It has been my honor to dedicate my life and my energy to a community that I love. Public service, whether as an educator or an elected official, has been at the core of who I am for as long as I can remember. It is that commitment to public service that has led me to write this, and to share a diagnosis that my pride would rather keep private. It is my hope that by writing this, it will raise awareness and aid in the call for greater investment in medical research.
Nearly 6 million Americans are living with Alzheimer’s, the most common cause of degenerative brain disease, or dementia, with another American being diagnosed every 65 seconds. Dementia is not a specific disease; it is a term that describes a group of symptoms associated with a decline in memory or other thinking skills impacting one’s ability to perform everyday tasks.
No two cases are ever exactly alike, but experts have identified common warning signs, including: short-term memory loss, confusion about time and place, struggling to complete familiar tasks, lack of inhibition, socially inappropriate behavior, difficulties in judging situations, and changes in mood and personality.
As many of you know, this horrible affliction known as dementia has been no stranger to my family. A form of it has taken both of my parents and my brother. In many ways, it took them twice — first their spirit, and then their physical presence. Over the past year, my family and I have come to the realization that a form of this affliction has now turned its gaze to me.
While I recognized some of the early warning signs, like many Americans I was reluctant to believe that this was happening. Even as someone who knew better, as someone who experienced family members going through this, it was easy for me to write these warning signs off as simply part of aging or being tired after a long career. But, this should not be a normal part of aging. We all need to engage our doctors and loved one’s when we see these early warning signs develop into more than a rare occurrence.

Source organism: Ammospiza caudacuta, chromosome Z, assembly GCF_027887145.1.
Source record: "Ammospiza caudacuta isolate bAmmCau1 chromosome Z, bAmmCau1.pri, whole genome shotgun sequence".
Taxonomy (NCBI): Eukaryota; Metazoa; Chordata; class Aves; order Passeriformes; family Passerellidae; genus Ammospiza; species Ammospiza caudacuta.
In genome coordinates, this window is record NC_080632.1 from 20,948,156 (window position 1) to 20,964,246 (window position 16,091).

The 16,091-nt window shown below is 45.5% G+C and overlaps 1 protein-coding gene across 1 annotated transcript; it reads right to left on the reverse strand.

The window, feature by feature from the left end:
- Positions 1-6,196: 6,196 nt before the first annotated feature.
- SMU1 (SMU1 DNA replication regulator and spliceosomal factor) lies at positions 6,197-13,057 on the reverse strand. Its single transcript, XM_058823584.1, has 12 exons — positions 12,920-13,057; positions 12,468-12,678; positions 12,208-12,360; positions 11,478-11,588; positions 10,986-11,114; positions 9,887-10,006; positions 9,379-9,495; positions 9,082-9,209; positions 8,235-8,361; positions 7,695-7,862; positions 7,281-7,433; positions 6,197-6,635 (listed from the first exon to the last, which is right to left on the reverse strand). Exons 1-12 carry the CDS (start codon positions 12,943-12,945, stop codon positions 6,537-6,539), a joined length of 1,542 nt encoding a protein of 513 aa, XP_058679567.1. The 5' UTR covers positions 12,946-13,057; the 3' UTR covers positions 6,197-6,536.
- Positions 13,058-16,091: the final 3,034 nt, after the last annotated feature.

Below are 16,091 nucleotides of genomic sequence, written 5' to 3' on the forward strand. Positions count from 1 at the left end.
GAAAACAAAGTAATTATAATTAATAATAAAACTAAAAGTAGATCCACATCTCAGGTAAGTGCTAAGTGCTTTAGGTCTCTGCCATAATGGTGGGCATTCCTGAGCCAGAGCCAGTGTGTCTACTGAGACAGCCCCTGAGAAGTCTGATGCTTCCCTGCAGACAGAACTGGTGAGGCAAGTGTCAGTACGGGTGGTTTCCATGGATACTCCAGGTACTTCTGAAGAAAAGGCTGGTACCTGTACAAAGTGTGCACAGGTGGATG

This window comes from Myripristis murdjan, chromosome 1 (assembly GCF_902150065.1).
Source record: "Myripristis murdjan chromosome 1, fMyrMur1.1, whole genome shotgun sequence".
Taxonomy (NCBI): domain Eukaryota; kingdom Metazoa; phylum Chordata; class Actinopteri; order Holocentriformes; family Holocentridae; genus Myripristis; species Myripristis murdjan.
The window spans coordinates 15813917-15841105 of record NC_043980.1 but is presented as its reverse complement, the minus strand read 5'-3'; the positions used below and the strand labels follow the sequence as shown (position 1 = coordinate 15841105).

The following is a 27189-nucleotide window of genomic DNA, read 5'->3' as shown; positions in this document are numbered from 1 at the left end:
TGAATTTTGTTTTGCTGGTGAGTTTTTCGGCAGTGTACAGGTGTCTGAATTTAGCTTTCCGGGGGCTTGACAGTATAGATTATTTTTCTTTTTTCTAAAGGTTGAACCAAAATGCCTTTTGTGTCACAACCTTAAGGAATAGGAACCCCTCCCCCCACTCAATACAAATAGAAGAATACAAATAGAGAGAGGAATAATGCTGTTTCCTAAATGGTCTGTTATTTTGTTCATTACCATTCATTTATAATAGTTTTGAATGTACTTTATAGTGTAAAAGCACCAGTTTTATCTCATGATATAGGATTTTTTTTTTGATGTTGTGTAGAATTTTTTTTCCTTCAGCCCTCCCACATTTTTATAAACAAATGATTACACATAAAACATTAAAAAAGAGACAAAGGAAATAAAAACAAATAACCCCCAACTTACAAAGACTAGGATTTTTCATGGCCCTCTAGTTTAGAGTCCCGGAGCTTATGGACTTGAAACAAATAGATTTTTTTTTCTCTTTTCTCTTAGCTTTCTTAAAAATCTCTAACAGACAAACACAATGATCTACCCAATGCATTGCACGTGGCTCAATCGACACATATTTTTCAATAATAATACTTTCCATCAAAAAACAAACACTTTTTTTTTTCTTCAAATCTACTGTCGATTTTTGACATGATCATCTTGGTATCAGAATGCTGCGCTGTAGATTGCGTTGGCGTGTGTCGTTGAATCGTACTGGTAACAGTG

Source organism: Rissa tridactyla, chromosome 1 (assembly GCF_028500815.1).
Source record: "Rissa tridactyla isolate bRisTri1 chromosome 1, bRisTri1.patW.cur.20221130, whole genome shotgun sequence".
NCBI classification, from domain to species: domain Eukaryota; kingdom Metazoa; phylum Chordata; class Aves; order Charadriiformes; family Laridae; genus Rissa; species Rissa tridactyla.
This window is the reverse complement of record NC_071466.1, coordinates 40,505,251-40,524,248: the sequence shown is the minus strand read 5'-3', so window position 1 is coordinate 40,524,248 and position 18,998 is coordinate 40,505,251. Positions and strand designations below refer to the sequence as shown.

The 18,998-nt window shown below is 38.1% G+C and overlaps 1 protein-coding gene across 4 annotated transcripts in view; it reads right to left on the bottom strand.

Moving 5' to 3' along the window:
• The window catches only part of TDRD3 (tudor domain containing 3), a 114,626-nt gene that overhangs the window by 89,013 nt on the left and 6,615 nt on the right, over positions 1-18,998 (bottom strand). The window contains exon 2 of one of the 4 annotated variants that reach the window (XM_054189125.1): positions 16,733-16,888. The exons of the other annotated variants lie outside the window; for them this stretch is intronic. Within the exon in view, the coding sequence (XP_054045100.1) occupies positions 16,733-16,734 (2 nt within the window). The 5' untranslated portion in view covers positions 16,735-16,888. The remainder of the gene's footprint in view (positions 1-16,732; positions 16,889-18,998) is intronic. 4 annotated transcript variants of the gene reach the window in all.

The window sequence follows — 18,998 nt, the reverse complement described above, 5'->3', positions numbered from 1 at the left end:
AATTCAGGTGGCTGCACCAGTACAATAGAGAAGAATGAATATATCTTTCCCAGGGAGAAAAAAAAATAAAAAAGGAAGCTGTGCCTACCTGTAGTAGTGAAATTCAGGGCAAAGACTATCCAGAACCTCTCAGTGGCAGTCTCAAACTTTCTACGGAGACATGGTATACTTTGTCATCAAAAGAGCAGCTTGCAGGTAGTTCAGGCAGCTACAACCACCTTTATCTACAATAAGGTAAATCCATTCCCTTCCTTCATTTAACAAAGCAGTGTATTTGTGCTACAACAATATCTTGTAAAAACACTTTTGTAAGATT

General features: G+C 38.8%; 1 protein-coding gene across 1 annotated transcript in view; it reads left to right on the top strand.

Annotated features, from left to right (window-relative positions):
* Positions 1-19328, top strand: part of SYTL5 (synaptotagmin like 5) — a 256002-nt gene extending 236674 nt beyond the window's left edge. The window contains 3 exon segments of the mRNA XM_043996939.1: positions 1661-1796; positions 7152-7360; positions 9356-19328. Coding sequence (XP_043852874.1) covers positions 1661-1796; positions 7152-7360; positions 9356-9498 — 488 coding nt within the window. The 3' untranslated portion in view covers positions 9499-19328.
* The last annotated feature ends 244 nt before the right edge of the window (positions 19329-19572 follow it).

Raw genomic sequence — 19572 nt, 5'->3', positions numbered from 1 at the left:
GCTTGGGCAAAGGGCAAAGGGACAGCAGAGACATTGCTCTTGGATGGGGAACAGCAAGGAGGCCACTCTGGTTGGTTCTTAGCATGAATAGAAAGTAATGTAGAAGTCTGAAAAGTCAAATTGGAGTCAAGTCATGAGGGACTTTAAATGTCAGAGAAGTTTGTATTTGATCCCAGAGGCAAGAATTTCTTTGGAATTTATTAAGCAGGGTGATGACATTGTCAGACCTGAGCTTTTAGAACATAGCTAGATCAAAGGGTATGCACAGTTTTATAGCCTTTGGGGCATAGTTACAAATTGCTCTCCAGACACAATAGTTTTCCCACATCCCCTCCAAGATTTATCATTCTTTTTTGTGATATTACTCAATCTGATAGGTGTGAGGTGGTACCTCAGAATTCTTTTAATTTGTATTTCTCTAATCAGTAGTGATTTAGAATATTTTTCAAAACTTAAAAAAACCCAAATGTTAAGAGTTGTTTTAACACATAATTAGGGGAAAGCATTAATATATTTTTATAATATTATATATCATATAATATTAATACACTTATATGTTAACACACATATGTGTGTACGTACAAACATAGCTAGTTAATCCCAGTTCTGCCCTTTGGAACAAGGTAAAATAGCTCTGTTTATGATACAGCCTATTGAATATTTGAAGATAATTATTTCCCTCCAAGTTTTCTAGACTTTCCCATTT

Today, $200 billion a year in Medicare and Medicaid spending is spent on people with Alzheimer’s disease. By 2050, when Alzheimer’s dementia is expected to affect nearly 14 million Americans over the age of 65, the costs to Medicare and Medicaid will skyrocket to more than $750 billion.
Studies suggest that research leading to early and accurate diagnoses could save up to $7.9 trillion in medical and care costs. Despite this, for every dollar the federal government spends today on the costs of Alzheimer’s care, it invests less than a penny in research to find a cure. We simply must do better.
My greatest honor over the past 40 years has been the trust that the citizens of my hometown of Havre de Grace, Harford County and the state of Maryland placed in me when they elected me to serve and lead them. While my days ahead may not be filled with acts of public office and leadership, they will still be focused on giving back to my community. With the support of my family and friends, I intend to remain active, volunteering where needed.
I will continue living in Havre De Grace with the love of my life, Melinda, surrounded by family, and friends and neighbors who are just as dear. You will continue to see me around town, walking to restaurants and enjoying festivals. I will still cherish living in a town where people stop, say hello and catch up. I am one of the lucky ones; I am catching this early; I still have happy days ahead.
As I share this with you, I can’t help but reflect on the words of the great late President Ronald Reagan, who was brave enough to also share his affliction:
I now begin the journey that will lead me into the sunset of my life. I know that for America there will always be a bright dawn ahead.
May god bless you all and the great nation and state I so dearly love.
David R. Craig is former Maryland Secretary of Planning, Harford County Executive, Maryland state legislator and mayor of Havre de Grace. He can be reached through his daughter Pamela Craig at firstname.lastname@example.org.